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So much content, so little imagination


In an era of endless and immediately accessible content, we are losing the capacity and the desire to go deeper into art and ideas, writes Blair Boyer.

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We live in an age of digital gluttony – pigs at the trough of entertainment on-demand. Earlier this year, Apple and Disney announced that trough would get bigger when they join Amazon and Netflix in offering TV subscription services. Never before has there been so much content available to consumers. As personal electronic devices get larger and faster, and data plans grow more accommodating, the extent to which we can binge is almost unlimited.

But what is it teaching us?  And more importantly, what is it teaching our kids?

At different times of our lives, we all have a voice at the back of our head questioning whether our technological advances are really advances. While it’s easy to look back on the past with rose-tinted glasses, there is a case to be made that society’s former technological limitations were an unintended check on some of our more self-destructive tendencies.

Our reliance on mobile phones, tablets and the Internet is not the result of any generational differences between society today and years gone by. It can be put down to access and convenience.  As much as grandparents look at kids glued to smart phones and tablets and shake their heads, we can be sure that if their generation had grown up in a world saturated by screens they too would have disappeared down the same digital rabbit-hole.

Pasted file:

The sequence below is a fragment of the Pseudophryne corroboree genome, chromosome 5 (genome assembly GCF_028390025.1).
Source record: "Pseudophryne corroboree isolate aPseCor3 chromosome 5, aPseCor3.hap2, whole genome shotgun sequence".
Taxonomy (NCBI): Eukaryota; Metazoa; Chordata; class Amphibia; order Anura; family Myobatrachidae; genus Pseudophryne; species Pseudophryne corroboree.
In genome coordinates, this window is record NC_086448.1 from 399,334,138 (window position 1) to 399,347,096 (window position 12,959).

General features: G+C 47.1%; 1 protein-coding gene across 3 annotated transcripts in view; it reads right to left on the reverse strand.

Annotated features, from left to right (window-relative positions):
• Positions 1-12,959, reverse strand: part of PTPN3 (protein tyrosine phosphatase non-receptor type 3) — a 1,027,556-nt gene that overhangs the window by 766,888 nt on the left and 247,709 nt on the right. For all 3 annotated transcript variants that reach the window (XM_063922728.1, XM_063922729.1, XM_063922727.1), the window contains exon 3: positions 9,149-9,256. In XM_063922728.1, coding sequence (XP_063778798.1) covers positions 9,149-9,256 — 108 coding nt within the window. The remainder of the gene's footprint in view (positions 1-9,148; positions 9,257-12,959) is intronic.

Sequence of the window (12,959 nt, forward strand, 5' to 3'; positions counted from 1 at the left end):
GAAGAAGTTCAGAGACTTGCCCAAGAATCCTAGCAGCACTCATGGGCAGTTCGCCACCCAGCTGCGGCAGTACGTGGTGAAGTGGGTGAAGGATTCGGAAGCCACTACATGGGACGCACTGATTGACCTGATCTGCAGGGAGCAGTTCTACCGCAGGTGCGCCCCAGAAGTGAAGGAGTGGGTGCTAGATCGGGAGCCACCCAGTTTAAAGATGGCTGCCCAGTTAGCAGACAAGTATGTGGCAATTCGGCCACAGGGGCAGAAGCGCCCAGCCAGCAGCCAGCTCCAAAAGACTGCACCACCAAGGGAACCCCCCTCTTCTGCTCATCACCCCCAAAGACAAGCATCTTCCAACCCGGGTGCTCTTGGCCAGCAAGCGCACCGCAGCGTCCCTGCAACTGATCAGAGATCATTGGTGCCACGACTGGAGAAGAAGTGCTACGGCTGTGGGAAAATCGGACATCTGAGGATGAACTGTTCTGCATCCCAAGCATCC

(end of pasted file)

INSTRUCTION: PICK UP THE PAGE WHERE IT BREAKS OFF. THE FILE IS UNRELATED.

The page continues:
I’m young enough to remember when it wasn’t like that: long car-trips with Mum and Dad telling me to get my head out of my book and look at the scenery. You can’t imagine that now. The thought of turning around to see your kids absorbed in a book and not craving a screen is almost fanciful. But there were no screens available in the car then. There was a book, music on your Walkman, car-cricket, scenery or sleep.  There was conversation too.

Our willingness to give something our full attention and know it inside out is diminished.

There was no digital library of books or hard drive filled with music. There were two or three books, at best, on a trip with you and most likely a couple of mix tapes of questionable quality. So you made do.  Often you’d read a book more than once and you’d play that cassette tape until it came to a slow, warbling, halt.  And when it did, you’d jam a biro in the reel and bring it back to life.

So what did this teach us apart from patience?  It taught us to absorb and commit to memory, lines, sentences and lyrics that you would recall later when your own life experiences gave them new meaning.  And you’d recite them to your own children to pass those meanings on.

My father was very fond of Lewis Carroll’s ‘The Jabberwocky’ and read it aloud to us often. It would annoy my brother and me at the time, because he invariably used it to rebuke our pleas for entertainment.

Us: “Dad, we’re bored, there’s nothing to do.”

Dad: “Twas brillig, and the slithy toves

“Did gyre and gimble in the wabe”

It still surprises me just how much of that poem I remember.

In Year 12 English, I studied Tim Winton’s The Riders. There were themes in that book I didn’t pick up until I read it for the third time: subtext about the probability of ever truly knowing another person that hid behind the broader, more overt themes and required a few weeks rumination before revealing themselves.

When I went back and re-read George Orwell’s 1984, my life experiences from the interceding 20 years illuminated parts of that novel that previously escaped me. I realised that Orwell did not so much invent “doublethink” as give a name to the practice of holding contrary beliefs at the same time.